Monday, April 3, 2023

Damage to receiver with CW Flea, amplified?

Jo F5NFB recently asked if there might be any harm to his receiver by using a 5-watt amplifier with his CW Flea transmitter.

The CW Flea is a 3-band CW QRPp transmitter for 20, 30 and 40 meters. It has onboard RF connections to a user's receiver-of-choice and to the antenna which is common to both the Flea and the receiver with T/R switching performed by the Flea.

Since any outboard RF amp would be downstream of both the transmitter and the receiver, I didn't see any way that a 5-watt amp might be problematic but I suggested that Jo confirm this with the CW Flea's designer, Harry SM7PNV.

In the meantime, this question gave me an excuse to measure any "leakage" output of the CW Flea that connects to the receiver.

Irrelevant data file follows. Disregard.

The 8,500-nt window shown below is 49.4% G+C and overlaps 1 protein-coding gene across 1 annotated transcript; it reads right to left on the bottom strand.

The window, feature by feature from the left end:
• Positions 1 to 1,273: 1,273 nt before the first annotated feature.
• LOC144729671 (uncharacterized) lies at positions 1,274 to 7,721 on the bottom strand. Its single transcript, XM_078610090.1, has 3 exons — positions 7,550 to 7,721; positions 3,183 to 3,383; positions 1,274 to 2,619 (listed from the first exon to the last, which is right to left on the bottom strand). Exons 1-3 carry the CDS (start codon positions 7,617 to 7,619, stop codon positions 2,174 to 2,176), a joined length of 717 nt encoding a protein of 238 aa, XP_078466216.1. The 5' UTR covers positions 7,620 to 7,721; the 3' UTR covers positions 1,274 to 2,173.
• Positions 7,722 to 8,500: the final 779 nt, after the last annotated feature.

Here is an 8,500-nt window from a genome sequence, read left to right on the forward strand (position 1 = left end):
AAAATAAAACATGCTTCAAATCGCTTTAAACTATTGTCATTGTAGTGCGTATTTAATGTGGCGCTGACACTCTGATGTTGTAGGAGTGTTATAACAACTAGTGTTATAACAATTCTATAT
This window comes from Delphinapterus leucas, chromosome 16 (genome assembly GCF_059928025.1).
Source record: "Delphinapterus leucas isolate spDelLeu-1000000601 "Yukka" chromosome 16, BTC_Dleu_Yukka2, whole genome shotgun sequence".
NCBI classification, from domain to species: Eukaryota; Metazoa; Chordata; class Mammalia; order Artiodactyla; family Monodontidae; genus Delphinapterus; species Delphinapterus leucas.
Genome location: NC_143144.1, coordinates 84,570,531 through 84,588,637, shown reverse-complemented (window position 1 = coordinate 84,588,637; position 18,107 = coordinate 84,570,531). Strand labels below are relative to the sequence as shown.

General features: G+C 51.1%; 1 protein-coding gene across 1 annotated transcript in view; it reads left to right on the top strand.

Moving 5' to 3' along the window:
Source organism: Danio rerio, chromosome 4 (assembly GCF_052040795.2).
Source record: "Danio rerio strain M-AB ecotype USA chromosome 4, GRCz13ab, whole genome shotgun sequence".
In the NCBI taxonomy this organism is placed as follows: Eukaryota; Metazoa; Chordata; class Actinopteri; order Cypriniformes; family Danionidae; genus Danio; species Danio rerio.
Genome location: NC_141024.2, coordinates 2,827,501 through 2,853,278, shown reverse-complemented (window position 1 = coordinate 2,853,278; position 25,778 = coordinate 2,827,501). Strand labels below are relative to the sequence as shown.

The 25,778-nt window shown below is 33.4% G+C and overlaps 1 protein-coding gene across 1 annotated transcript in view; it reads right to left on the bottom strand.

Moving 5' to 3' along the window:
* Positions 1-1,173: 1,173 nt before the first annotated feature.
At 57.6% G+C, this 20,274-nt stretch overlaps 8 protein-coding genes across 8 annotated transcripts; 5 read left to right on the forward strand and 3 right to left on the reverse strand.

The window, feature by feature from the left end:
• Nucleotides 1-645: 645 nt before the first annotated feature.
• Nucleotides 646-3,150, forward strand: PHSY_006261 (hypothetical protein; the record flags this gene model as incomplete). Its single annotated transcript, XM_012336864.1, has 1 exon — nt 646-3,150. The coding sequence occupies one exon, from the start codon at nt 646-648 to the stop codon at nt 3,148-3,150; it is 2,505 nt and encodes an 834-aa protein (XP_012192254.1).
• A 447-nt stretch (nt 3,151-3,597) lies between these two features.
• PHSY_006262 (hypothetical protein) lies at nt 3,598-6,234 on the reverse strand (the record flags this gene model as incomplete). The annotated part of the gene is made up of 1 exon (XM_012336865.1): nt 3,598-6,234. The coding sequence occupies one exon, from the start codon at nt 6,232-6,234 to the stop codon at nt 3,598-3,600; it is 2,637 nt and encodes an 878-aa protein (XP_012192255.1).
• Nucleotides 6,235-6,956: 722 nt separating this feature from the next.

Not shown in the photos is my step attenuator, placed in series with the Flea's "RX" connection and the tinySA used to measure the RF at this output when transmitting. I initially placed 30dB of attenuation at the input to the tinySA - just in case.

This turned out not to be necessary.

RF output (on 20m) going from the CW Flea to the connected receiver is -34.1 dBm. This is S9 + 40dB - a strong signal but not a harmful one.

Barefoot, the CW Flea produces a -34.1 dBm signal to the receiver

Next, I hooked up my Hardrock-50 to the CW Flea.

The Flea's 200mW output drove it to 9 watts on 20 meters. Measurement on the input to a companion receiver was -35.4 dBm.

That signal increases slightly to -35.4 dBM when the Flea is amplified to 9 watts

I then replaced the tinySA with my Belka-DX receiver and used the Flea-Hardrock-Belka combo to have a QSO with N4JAW who was activating a park in Kentucky.

Summary: I see no problem to any component in using a small 5-10 watt amplifier with the CW Flea.



1 comment:

  1. The RX output is actually grounded by a relay while in TX. It's just picking up ambient RF. DE Kevin, KB9RLW